7. Pokemon Panic
8. Aladdin
9. South Park and Scientology
10. Speedy Gonzales

South Park backlash inspires Everybody Draw Mohammed Day

As most of you know by now, last week’s episode of South Park was censored by Comedy Central over fears the show might stoke violent retribution by radical Muslims.

Now it has inspired an artists’ movement — a national Everybody Draw Mohammed Day. Molly Norris, the cartoonist who started it, says she wants no part of the May 20 event, which is gaining momentum online.

“I made a cartoon that went viral but [this campaign] isn’t really my thing,” cartoonist Molly Norris told Comic Riffs, characterizing her cartoon as merely a personal response to Comedy Central’s censorship of a “South Park” episode last week. “Other folks have taken it over” — an appropriation she says she is distancing herself from.

Eight thousand people have already joined the Facebook page. Other media, including The Daily Show and The Simpsons (image above from Sunday night’s episode), have publicly supported South Park‘s right to parody. It’ll be interesting to see where this all leads.

Dan DeCarlo’s Jetta

Another day, another great book from Craig Yoe. His latest is a collection of Dan DeCarlo’s futuristic teenage comic books from 1952, Jetta. As usual with Yoe’s books for IDW, the production (and comics reproduction) is superb. He reprints the three hard-to-find Jetta issues in their entirety, as well as a selection of other rare DeCarlo good-girl art — and an art gallery of 37 tribute pin-ups by contemporary “good-girl” artisans, including many animation artists such as Dean Yeagle, Craig McCracken, Jenny Lerew, Bill Pressing, Katie Rice, Stephen Silver, Stephanie Gladden, Tracy Mark Lee, Kali Fontecchio and many others including our friends Bill Morrison (from Bongo Comics, above), Leslie Cabarga (The Fleischer Story) and Mark Frauenfelder (of Boing Boing).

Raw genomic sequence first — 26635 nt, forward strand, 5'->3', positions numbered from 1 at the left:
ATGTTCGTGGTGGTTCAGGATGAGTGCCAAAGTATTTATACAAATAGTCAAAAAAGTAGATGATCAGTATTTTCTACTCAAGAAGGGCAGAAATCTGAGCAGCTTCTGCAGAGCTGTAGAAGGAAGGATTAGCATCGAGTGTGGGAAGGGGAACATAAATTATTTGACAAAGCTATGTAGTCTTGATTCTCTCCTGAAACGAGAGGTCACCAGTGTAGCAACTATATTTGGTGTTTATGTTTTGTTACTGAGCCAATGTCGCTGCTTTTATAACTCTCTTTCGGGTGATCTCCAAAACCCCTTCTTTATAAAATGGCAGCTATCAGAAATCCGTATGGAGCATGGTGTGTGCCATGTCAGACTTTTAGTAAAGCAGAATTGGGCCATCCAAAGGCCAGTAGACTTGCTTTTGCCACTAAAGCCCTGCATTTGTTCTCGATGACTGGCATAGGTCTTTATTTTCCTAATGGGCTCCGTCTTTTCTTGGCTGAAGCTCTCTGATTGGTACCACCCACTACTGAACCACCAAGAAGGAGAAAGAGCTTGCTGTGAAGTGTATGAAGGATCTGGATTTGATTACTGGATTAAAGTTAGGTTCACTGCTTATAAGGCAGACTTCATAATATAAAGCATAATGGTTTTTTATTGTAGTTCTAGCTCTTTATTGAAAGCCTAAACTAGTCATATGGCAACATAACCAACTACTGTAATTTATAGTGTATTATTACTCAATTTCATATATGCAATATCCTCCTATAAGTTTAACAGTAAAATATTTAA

Another magnificent package. Highly recommended and only $14.95 on Amazon.

The Difference Between Two Drawings

The Flintstones

There is a huge difference between the two Flintstones drawings above, and not just superficial stylistic differences. Animator Will Finn (Iago in Aladdin, Cogsworth in Beauty and the Beast) explores the contrast between these drawings in a monumental post on his blog:

For one thing, notice that in the more recent picture, the layout “rakes” the perspective of the floor line a bit, creating a diagonal that forces the composition elements into something of a diamond. Normally, a diagonal can create a sense of dynamism, which is often desirable, but here it is arbitrary. The figures, after all are literally, self-consciously “posed” in static positions to accommodate the idea of the whole family having their picture taken…In the first series, more often than not, the floor line is a relatively straight horizontal line, somewhat irregularly drawn. The irregularity goes with the organic feel of the concept of a largely organic world, and the horizontal quality lends maximum space for the stylized figures to appear in. It also allows props (like the piano) to have a slight diagonal witout being forced into paralell perspective like the couch.